The IDF’s response also notes that, “One should not conclude from this that harm to the work of the press is aimed at deterring them from documenting Palestinian disturbances of the peace.” Is that a slip of the pen from the authors of the response? Is the IDF Spokesman actually acknowledging that soldiers do harm to the work of the press (even if it follows provocations by the Palestinians)?
Is the intent that only Palestinian “disturbances of the peace” are allowed to be filmed, and not the security forces maintaining order?
In the prevailing order of things – i.e., the state of military occupation – the army is not allowed to violate international law, which protects civilians in areas of confrontation. “Subordinate military forces must know that their commanders and other superiors will respond effectively to violations of international humanitarian law,” wrote retired Justice Jacob Turkel, in the Second Report of an official commission he headed that examined whether, and how, Israel investigates claims of violations of the laws of armed conflict.
“Failure to do so entails legal responsibility for the military commanders and other superiors as well as for the perpetrators themselves [page 77 of the report] ... When the rules of international humanitarian law were incorporated into army orders, every commander acquired the duty to prevent and repress violations of those rules by his subordinates ... as a part of their duty to act as an example and role model [page 277].”
About two weeks after Saleh was injured, his lawyer, Eitay Mack, approached the military police investigation unit and the Justice Ministry’s police investigation unit, asking for them to meet with his client and witnesses, on the assumption that an investigation into the shooting had begun. When he didn’t get a response, he wrote again, stating, “I don’t understand why I need to beg you to open an investigation into the case. It’s your legal and moral obligation.”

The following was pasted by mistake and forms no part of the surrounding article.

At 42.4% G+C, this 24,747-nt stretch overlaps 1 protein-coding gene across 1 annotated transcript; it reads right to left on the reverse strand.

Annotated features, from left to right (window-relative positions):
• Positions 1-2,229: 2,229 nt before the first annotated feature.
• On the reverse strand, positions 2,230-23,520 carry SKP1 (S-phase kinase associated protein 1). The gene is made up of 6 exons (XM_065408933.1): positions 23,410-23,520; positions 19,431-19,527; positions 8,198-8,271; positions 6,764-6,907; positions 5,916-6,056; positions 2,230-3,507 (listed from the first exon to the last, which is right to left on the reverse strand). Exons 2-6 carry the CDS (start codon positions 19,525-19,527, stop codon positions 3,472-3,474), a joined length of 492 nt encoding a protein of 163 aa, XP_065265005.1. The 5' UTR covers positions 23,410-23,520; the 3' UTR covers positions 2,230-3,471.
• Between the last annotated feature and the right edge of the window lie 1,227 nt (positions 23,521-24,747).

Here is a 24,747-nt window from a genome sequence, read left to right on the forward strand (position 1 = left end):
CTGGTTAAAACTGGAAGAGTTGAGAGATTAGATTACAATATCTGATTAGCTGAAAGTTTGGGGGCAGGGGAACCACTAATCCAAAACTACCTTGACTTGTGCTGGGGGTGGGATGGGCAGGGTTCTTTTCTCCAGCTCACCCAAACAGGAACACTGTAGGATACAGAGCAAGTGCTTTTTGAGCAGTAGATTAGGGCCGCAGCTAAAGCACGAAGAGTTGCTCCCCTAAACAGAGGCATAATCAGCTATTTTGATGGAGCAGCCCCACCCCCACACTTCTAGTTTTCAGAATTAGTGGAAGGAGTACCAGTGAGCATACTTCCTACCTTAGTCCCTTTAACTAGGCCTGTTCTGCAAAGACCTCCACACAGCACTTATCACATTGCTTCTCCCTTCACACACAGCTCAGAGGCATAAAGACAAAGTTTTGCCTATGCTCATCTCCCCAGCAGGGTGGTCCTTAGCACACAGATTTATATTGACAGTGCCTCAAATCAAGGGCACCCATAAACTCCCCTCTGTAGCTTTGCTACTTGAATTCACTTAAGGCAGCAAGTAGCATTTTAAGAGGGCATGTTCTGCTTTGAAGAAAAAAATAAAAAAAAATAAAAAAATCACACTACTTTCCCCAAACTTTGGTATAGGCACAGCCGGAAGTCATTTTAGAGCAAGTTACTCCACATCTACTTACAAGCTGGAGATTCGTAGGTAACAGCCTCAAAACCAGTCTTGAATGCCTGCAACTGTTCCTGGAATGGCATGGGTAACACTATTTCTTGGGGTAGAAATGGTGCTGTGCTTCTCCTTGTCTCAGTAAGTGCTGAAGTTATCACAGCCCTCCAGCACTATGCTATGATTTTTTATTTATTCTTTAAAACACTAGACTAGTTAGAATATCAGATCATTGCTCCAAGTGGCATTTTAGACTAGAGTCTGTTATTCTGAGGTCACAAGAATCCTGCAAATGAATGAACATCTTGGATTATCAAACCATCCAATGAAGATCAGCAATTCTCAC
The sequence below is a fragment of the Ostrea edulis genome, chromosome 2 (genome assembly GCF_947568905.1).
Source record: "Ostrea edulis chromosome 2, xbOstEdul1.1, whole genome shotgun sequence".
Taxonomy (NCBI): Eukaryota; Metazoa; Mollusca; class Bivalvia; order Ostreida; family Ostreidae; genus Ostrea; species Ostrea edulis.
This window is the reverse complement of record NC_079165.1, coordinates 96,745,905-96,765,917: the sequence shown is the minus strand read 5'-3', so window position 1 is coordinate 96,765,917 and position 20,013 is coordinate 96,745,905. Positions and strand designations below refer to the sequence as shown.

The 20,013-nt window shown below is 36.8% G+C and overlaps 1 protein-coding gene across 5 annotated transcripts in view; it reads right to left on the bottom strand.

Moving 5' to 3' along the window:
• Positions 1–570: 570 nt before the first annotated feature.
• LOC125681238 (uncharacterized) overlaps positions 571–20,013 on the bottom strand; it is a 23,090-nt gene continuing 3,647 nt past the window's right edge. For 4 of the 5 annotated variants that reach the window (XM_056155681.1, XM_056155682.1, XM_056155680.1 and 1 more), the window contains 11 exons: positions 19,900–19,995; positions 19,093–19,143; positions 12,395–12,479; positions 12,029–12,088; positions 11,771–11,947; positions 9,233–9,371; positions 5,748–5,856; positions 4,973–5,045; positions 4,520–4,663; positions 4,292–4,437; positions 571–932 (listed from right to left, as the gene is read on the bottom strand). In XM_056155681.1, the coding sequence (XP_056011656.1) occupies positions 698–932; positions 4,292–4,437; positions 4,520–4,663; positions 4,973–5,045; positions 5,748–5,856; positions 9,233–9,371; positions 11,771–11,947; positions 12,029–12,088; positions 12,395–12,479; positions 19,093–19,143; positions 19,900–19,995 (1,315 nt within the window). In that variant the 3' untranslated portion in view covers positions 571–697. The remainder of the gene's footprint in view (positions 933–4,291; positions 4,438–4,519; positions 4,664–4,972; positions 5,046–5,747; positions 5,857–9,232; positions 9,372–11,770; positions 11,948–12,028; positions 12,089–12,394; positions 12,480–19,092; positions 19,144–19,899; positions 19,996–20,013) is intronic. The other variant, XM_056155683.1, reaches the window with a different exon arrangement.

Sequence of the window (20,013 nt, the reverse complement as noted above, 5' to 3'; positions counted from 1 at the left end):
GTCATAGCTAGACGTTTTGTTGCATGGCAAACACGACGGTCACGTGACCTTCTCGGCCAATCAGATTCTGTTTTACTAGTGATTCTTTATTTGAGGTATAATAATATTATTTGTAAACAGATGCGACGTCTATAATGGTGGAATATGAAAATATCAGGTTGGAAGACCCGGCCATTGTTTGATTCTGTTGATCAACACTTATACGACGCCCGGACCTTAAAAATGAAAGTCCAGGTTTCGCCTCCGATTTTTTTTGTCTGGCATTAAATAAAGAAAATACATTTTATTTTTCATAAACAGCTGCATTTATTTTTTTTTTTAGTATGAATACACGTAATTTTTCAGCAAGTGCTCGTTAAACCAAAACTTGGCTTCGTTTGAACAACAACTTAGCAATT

The Military Advocate General’s office didn’t even bother to respond. The Justice Ministry’s police investigation unit replied that there was no suspicion that the case involved a criminal violation subject to a punishment of more than a year in prison – so, therefore, there would be no criminal probe.
The response also said the appropriate avenue for examining Saleh’s complaint was the investigation unit of the Israel Police. Yet if the Justice Ministry was suggesting that there was no serious criminal violation of the law, why refer it to the police?
The Justice Ministry provided the following response to Haaretz: “The facts and detailed claims [in Mack’s complaint] do not relate to subjects in the realm of responsibility of the police investigation department [of the Justice Ministry]. Since it involves a shooting within the territory of Judea and Samaria [the West Bank], the complaint is not within the bounds of our jurisdiction and has been referred for handling by the police.”
The response does not say there is no suspicion of criminal wrongdoing.
In his February 2013 report, retired Justice Turkel made reference to the confusion that exists in investigating shooting incidents involving police stationed in the West Bank. In 1992, the state prosecutor decided that it was not the Justice Ministry’s police investigation unit, but rather police in the Judea and Samaria District who should investigate cases involving police shootings in the West Bank. In 2007, the state prosecutor decided to return responsibility for such incidents to the Justice Ministry. But as Turkel wrote, the decision has still not been fully implemented. At times, the Justice Ministry unit does look into cases involving shooting and other violence employed by border policemen in the West Bank, as reflected by its handling of other complaints filed by Mack and the Yesh Din human rights organization.
So who decides when the Justice Ministry unit gets involved and when not, and based on what criteria? Mack has already appealed the decision not to open a Justice Ministry inquiry, and simultaneously asked that any internal police investigation that may have begun be suspended.
In the meantime, in the absence of an immediate investigation, the soldiers and border police are going home with the message that shooting a Palestinian journalist is okay.
Amira Hass tweets at @Hass_Haaretz